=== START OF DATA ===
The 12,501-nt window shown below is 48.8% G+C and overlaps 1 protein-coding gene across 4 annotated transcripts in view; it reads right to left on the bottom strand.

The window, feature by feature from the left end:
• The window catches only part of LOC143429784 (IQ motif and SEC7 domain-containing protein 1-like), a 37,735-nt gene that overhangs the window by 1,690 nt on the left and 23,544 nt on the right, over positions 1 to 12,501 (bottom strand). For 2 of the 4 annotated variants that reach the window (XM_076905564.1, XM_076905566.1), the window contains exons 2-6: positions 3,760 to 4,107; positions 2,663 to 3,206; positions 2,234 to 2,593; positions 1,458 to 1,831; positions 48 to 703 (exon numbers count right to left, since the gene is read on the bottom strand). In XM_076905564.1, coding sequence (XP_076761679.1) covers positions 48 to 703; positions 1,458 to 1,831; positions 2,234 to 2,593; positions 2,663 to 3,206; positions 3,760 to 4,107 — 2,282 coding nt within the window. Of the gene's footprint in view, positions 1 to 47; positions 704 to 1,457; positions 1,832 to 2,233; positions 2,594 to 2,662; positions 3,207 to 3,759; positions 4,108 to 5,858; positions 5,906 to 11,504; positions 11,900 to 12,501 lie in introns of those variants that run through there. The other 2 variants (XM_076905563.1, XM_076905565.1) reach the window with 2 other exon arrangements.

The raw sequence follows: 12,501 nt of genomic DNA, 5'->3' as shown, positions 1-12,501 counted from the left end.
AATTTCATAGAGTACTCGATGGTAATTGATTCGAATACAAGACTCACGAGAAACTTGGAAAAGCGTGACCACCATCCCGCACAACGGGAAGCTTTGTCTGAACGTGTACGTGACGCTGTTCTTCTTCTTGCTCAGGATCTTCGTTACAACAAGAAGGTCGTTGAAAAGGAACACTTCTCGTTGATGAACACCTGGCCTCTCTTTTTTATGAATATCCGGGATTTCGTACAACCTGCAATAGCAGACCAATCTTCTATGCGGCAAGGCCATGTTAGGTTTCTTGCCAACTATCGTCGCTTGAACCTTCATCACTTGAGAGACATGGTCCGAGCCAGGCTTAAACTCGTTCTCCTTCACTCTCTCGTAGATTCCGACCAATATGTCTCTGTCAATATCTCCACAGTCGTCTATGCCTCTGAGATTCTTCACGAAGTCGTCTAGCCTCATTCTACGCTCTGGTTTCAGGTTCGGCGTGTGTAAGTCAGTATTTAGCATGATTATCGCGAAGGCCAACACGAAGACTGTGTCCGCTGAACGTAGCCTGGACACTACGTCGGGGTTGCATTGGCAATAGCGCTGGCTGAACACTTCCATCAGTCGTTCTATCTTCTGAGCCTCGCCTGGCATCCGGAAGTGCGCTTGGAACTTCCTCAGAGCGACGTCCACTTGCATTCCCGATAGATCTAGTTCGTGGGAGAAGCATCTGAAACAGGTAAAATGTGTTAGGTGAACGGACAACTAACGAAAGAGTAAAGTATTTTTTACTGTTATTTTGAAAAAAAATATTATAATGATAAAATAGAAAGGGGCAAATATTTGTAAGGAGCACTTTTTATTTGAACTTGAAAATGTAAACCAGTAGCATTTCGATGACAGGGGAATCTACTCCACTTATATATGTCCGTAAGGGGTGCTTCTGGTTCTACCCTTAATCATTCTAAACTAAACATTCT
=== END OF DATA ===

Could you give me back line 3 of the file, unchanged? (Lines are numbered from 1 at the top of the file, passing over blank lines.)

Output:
• The window catches only part of LOC143429784 (IQ motif and SEC7 domain-containing protein 1-like), a 37,735-nt gene that overhangs the window by 1,690 nt on the left and 23,544 nt on the right, over positions 1 to 12,501 (bottom strand). For 2 of the 4 annotated variants that reach the window (XM_076905564.1, XM_076905566.1), the window contains exons 2-6: positions 3,760 to 4,107; positions 2,663 to 3,206; positions 2,234 to 2,593; positions 1,458 to 1,831; positions 48 to 703 (exon numbers count right to left, since the gene is read on the bottom strand). In XM_076905564.1, coding sequence (XP_076761679.1) covers positions 48 to 703; positions 1,458 to 1,831; positions 2,234 to 2,593; positions 2,663 to 3,206; positions 3,760 to 4,107 — 2,282 coding nt within the window. Of the gene's footprint in view, positions 1 to 47; positions 704 to 1,457; positions 1,832 to 2,233; positions 2,594 to 2,662; positions 3,207 to 3,759; positions 4,108 to 5,858; positions 5,906 to 11,504; positions 11,900 to 12,501 lie in introns of those variants that run through there. The other 2 variants (XM_076905563.1, XM_076905565.1) reach the window with 2 other exon arrangements.